One of the most fascinating moves this summer was Internazionale’s hiring of Jose Mourinho as manager after Roberto Mancini was sacked despite winning the title. Mourinho has built a strong reputation in a short time and I am interested to see if he can push Inter further in the Champions League. They’ve struggled in recent seasons despite their good domestic league performances.
If Jose Mourinho’s first competitive game in charge is anything to base hopes on, Inter fans should be optimistic for this season. Mourinho coached a side weakened by injuries to their first silverware of the season as they beat AS Roma 6-5 (following a 2-2 draw) on penalties to win the Italian Super Cup on Sunday.
His first competitve game in charge gave an opportunity to examine how he will stamp his mark on the club. New signing Sulley Muntari looks to add the same verve and versatility to the Inter midfield that Essien gives Chelsea’s midfield. Muntari’s driving forward run led to the opening goal after 18 minutes as he cashed in on a loose ball in the Roma penalty area.
Mourinho used his favoured three-pronged attack (usually as part of a 4-3-3 formation) that saw Luis Figo play out on the right wing and Inter’s other big summer signing, Brazilian winger Mancini on the left. Mancini was constantly booed by Roma’s away fans (he jumped ship from the Giallorossi to join Inter) but kept his composure and put in a decent performance.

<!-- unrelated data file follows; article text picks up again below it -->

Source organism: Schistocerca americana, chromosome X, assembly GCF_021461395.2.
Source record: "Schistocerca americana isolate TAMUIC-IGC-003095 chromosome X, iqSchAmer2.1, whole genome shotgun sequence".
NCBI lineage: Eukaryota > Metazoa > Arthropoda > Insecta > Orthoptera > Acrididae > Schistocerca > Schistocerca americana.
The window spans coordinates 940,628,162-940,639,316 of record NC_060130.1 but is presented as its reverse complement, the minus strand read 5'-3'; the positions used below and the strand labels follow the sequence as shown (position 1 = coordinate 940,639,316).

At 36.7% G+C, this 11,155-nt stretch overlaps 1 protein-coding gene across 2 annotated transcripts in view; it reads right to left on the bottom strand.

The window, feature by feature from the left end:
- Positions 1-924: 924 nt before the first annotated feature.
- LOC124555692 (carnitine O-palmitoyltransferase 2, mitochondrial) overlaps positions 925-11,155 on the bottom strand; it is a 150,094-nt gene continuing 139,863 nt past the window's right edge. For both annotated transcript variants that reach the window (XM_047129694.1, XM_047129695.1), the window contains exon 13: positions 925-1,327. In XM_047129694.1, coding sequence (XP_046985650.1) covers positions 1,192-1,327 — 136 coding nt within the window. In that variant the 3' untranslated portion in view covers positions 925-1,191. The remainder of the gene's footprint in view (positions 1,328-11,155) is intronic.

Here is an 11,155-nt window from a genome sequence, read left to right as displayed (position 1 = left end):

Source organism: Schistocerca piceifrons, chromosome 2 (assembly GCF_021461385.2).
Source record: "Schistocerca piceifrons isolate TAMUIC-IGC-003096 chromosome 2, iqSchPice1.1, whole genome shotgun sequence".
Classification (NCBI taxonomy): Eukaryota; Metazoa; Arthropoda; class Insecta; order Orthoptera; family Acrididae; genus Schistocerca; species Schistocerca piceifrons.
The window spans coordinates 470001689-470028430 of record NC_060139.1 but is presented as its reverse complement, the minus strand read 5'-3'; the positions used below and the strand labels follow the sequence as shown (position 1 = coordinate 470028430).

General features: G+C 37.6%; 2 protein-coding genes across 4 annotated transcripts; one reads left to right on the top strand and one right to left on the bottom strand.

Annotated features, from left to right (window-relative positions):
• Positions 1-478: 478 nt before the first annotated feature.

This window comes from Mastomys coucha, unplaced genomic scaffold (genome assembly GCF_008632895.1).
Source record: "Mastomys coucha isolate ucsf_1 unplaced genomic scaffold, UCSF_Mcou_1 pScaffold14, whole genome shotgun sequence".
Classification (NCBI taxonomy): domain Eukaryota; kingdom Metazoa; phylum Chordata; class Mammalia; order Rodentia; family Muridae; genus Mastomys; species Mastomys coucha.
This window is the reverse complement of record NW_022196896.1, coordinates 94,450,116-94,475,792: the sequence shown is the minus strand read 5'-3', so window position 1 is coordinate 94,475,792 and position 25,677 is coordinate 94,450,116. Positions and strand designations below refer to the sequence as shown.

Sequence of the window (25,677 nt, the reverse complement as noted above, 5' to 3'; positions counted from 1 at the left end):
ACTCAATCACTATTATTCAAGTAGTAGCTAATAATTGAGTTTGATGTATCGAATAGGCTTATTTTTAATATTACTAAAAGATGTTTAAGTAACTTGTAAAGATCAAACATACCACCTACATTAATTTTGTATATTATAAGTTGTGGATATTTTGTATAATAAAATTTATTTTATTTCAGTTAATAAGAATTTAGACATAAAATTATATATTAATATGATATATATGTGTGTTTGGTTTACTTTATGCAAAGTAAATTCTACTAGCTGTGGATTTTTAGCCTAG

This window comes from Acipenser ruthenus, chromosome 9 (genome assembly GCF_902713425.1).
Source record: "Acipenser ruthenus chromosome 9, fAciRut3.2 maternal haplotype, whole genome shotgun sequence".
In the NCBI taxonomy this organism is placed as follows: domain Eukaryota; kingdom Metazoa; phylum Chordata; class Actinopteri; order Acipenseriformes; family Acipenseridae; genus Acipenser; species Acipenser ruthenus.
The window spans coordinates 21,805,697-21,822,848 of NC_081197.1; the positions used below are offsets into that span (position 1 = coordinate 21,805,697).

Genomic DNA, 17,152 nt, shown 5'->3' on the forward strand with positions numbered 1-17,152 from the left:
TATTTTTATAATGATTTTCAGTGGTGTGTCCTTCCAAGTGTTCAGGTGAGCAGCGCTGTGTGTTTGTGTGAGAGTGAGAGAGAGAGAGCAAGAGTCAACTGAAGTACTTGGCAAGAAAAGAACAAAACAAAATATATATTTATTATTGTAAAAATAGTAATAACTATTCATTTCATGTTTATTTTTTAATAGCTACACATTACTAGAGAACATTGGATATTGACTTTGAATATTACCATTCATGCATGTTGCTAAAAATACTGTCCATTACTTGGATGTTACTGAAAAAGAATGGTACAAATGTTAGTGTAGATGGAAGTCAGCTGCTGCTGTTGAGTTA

A key to Inter’s success this season could be striker Mario Balotelli. Though he is just 18-years-old, he scored a number of clutch goals in the closing moments of last season, and one would expect him to feature a little more regularly this season despite a number of other strikers on contract at the club. He came on as a sub and scored Inter’s second goal as well as scoring his penalty kick.
Both Adriano (a calf strain) and Zlatan Ibrahimovic (knee) are hobbled by injury at the moment and Lazio were in talks to sign Hernan Crespo but Crespo’s wages and the transfer fee are reported to be a stumbling block for the Biancocelesti. Crespo has been deemed surplus to requirements and is unlikely to get much playing time under Mourinho.
Mourinho was forced to play midfielder Esteban Cambiasso in defence because of injury problems to Marco Materazzi, Walter Samuel, Christian Chivu, and Ivan Cordoba and that has to be worrying for Mourinho. Inter were dominant last season when their squad was healthy but after the turn of the new year, injuries contributed to their poor form and almost saw them drop the title to Roma in the final weeks of the season.
Mourinho has been more humble thus far. Perhaps being sacked from Chelsea has led to a more measured outlook and has taken away that feeling of being untouchable. He was equal parts self-effacing and self-promoting in his post-game comments. He told reporters that “I’ve won the Super Cup… but I want to remember that I’ve won it because Roberto Mancini won the last championship. This game is a reply to those who say they don’t play good football in Italy. We’ve seen four goals and a spectacle.”